Spare Ass Annie and Other Tales

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Spare Ass Annie and Other Tales
Spare Ass Annie and Other Tales.jpg
Studio album by
ReleasedSeptember 28, 1993
GenreSpoken word
ProducerHal Willner
The Disposable Heroes of Hiphoprisy chronology
Hypocrisy Is the Greatest Luxury
Spare Ass Annie and Other Tales
Professional ratings
Review scores
Allmusic4/5 stars[1]
Chicago Tribune3.5/4 stars[2]
Edmonton Journal3/5 stars[3]
Philadelphia Inquirer2.5/4 stars[4]

Spare Ass Annie and Other Tales is a spoken word collaboration featuring William S. Burroughs reading excerpts from his books set to music by The Disposable Heroes of Hiphoprisy. The album was produced by Hal Willner.[1] Critical response to the album was positive.[2]

Track listing[edit]

  1. "Interlude 1" (0:23)
  2. "Spare Ass Annie" (4:30)
  3. "Interlude 2" (0:20)
  4. "The Last Words of Dutch Schultz" (2:22)
  5. "Interlude 3" (0:17)
  6. "Mildred Pierce Reporting" (2:05)
  7. "Dr. Benway Operates" (2:45)
  8. "Warning to Young Couples" (2:13)
  9. "Did I Ever Tell You About the Man That Taught His Asshole to Talk?" (6:18)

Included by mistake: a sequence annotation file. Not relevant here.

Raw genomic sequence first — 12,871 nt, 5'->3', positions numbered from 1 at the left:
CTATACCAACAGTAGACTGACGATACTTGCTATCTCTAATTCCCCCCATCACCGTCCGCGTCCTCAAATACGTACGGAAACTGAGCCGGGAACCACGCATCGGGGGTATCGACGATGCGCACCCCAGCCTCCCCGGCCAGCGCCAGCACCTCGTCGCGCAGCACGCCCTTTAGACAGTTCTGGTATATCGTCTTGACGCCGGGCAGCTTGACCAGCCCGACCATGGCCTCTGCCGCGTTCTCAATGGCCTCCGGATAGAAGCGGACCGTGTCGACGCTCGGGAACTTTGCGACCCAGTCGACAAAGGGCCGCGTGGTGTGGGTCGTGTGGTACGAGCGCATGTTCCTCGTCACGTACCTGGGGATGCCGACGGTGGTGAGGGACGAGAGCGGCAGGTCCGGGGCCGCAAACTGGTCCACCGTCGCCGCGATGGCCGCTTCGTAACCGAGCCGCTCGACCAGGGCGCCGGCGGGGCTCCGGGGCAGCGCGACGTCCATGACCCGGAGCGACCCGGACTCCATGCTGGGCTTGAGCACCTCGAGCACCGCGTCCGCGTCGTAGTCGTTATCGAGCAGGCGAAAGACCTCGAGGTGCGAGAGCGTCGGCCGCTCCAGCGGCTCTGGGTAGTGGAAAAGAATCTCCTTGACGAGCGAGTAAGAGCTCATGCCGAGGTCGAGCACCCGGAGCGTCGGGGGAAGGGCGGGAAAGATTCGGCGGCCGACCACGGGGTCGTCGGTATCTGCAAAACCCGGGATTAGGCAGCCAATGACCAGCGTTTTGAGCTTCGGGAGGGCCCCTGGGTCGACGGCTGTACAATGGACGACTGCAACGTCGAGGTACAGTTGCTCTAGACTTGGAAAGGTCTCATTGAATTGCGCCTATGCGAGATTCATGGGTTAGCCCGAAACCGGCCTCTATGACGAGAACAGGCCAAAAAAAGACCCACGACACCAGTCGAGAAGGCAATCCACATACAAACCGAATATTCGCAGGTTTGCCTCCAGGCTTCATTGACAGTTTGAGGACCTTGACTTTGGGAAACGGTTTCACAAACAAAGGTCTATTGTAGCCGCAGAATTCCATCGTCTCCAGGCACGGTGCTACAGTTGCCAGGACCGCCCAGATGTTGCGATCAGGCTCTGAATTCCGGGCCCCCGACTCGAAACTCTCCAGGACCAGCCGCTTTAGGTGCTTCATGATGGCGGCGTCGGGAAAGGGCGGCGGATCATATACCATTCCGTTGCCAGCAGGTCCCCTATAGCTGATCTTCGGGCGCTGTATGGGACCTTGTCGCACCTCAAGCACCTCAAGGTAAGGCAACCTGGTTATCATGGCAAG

10. "Last Words with Ras I. Zulu" (1:02)
  11. "A One God Universe" (3:32)
  12. "Interlude 4" (0:36)
  13. "The Junky's Christmas" (15:54)
  14. "Words of Advice for Young People" (4:41)
  15. "Last Words with Michael Franti" (0:47)

Film adaptation[edit]

Burroughs' recording of "The Junky's Christmas" was used as the soundtrack for a stop-motion animation short film of the same title released in 1993, directed by Nick Donkin and Melodie McDaniel, which also incorporated live-action footage of Burroughs.


  1. ^ a b Lengeman, William. "Spare Ass Annie and Other Tales - William S. Burroughs". AllMusic. Retrieved 2018-11-01.
  2. ^ a b Preston, Rohan B. (1993-12-02). "William S. Burroughs Spare Ass Annie And Other Tales (Island Red Label)". Chicago Tribune. Retrieved 2018-11-01.
  3. ^ Levesque, Roger (1993-11-13). "Listening to master of surreal satire on record of guaranteed curiosity". Edmonton Journal.
  4. ^ Wood, Sam (1993-10-19). "ONCE, IT WASN'T COOL TO LIKE ABBA; NOW IT CAN BE SAID: THE MUSIC'S GREAT". Philadelphia Inquirer.